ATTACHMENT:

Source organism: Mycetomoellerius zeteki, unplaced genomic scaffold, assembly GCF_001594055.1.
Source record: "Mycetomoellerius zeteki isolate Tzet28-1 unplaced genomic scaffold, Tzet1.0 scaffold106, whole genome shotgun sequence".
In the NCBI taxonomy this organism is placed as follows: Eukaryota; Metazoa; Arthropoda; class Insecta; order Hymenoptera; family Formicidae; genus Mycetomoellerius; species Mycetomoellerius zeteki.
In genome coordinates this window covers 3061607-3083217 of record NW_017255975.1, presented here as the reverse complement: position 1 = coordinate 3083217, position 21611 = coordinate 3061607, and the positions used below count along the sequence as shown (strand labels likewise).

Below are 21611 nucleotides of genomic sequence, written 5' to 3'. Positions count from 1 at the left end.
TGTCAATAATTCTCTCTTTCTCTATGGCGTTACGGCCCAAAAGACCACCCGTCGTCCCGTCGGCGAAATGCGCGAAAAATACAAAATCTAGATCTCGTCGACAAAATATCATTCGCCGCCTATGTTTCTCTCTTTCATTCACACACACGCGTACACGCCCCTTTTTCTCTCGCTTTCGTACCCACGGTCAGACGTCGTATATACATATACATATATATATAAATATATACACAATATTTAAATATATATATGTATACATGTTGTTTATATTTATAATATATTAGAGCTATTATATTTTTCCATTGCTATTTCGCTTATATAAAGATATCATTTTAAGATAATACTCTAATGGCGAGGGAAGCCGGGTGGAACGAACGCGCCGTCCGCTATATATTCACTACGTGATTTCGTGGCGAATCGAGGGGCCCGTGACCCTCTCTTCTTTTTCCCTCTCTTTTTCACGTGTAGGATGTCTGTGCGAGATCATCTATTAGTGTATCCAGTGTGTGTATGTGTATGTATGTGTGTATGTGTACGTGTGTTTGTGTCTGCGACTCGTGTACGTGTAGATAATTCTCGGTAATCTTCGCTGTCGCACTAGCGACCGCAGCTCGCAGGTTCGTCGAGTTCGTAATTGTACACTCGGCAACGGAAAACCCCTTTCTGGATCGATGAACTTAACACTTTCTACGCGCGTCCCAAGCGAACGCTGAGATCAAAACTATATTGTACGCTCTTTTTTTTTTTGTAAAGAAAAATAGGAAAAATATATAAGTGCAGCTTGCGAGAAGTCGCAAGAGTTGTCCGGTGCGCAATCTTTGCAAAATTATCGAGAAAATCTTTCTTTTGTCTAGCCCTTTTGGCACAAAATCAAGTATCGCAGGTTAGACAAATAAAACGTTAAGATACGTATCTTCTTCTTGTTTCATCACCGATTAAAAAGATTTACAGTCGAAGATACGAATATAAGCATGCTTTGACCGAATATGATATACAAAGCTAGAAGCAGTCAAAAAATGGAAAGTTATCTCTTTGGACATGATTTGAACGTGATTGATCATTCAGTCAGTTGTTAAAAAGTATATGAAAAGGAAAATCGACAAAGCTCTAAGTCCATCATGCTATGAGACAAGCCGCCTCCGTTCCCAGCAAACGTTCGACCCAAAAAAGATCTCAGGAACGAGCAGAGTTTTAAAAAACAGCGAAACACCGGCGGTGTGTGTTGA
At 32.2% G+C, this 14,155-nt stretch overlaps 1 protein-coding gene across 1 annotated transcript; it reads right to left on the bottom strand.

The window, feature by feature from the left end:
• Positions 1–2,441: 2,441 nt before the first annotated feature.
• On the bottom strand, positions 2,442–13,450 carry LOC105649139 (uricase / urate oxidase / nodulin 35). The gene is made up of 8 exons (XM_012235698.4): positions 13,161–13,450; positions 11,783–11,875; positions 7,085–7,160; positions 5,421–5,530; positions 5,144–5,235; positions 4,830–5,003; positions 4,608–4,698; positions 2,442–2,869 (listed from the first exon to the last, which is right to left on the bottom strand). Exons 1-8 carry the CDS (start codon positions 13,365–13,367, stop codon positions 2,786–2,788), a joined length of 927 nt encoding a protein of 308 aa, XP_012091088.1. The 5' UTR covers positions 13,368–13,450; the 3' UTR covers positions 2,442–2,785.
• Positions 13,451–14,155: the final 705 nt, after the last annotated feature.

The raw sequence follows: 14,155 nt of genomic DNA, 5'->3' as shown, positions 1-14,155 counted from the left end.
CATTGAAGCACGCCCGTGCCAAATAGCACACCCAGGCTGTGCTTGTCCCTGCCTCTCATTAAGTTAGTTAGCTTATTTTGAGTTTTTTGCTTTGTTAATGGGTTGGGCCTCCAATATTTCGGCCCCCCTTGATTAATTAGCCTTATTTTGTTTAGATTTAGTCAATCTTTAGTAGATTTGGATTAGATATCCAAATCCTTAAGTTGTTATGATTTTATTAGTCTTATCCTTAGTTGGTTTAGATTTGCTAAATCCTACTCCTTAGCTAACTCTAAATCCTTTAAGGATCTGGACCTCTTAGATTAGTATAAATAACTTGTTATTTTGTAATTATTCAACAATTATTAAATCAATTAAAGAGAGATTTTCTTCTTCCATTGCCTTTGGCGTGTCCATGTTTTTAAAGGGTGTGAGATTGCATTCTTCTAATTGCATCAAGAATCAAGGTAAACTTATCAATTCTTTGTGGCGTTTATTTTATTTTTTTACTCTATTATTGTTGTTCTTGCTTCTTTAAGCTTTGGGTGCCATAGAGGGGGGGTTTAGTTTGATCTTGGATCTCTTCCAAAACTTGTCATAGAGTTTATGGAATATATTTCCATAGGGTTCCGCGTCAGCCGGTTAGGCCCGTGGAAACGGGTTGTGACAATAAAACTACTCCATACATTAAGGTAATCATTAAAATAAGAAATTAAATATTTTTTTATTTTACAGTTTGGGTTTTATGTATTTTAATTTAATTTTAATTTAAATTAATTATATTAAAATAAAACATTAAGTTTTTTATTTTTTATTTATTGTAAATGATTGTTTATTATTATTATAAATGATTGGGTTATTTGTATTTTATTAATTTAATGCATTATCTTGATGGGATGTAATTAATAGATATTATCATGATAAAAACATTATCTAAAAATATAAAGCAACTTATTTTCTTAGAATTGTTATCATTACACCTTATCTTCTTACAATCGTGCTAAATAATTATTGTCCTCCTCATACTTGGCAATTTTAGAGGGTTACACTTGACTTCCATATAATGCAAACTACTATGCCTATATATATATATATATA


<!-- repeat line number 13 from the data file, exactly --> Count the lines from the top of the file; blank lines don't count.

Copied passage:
CATTGAAGCACGCCCGTGCCAAATAGCACACCCAGGCTGTGCTTGTCCCTGCCTCTCATTAAGTTAGTTAGCTTATTTTGAGTTTTTTGCTTTGTTAATGGGTTGGGCCTCCAATATTTCGGCCCCCCTTGATTAATTAGCCTTATTTTGTTTAGATTTAGTCAATCTTTAGTAGATTTGGATTAGATATCCAAATCCTTAAGTTGTTATGATTTTATTAGTCTTATCCTTAGTTGGTTTAGATTTGCTAAATCCTACTCCTTAGCTAACTCTAAATCCTTTAAGGATCTGGACCTCTTAGATTAGTATAAATAACTTGTTATTTTGTAATTATTCAACAATTATTAAATCAATTAAAGAGAGATTTTCTTCTTCCATTGCCTTTGGCGTGTCCATGTTTTTAAAGGGTGTGAGATTGCATTCTTCTAATTGCATCAAGAATCAAGGTAAACTTATCAATTCTTTGTGGCGTTTATTTTATTTTTTTACTCTATTATTGTTGTTCTTGCTTCTTTAAGCTTTGGGTGCCATAGAGGGGGGGTTTAGTTTGATCTTGGATCTCTTCCAAAACTTGTCATAGAGTTTATGGAATATATTTCCATAGGGTTCCGCGTCAGCCGGTTAGGCCCGTGGAAACGGGTTGTGACAATAAAACTACTCCATACATTAAGGTAATCATTAAAATAAGAAATTAAATATTTTTTTATTTTACAGTTTGGGTTTTATGTATTTTAATTTAATTTTAATTTAAATTAATTATATTAAAATAAAACATTAAGTTTTTTATTTTTTATTTATTGTAAATGATTGTTTATTATTATTATAAATGATTGGGTTATTTGTATTTTATTAATTTAATGCATTATCTTGATGGGATGTAATTAATAGATATTATCATGATAAAAACATTATCTAAAAATATAAAGCAACTTATTTTCTTAGAATTGTTATCATTACACCTTATCTTCTTACAATCGTGCTAAATAATTATTGTCCTCCTCATACTTGGCAATTTTAGAGGGTTACACTTGACTTCCATATAATGCAAACTACTATGCCTATATATATATATATATA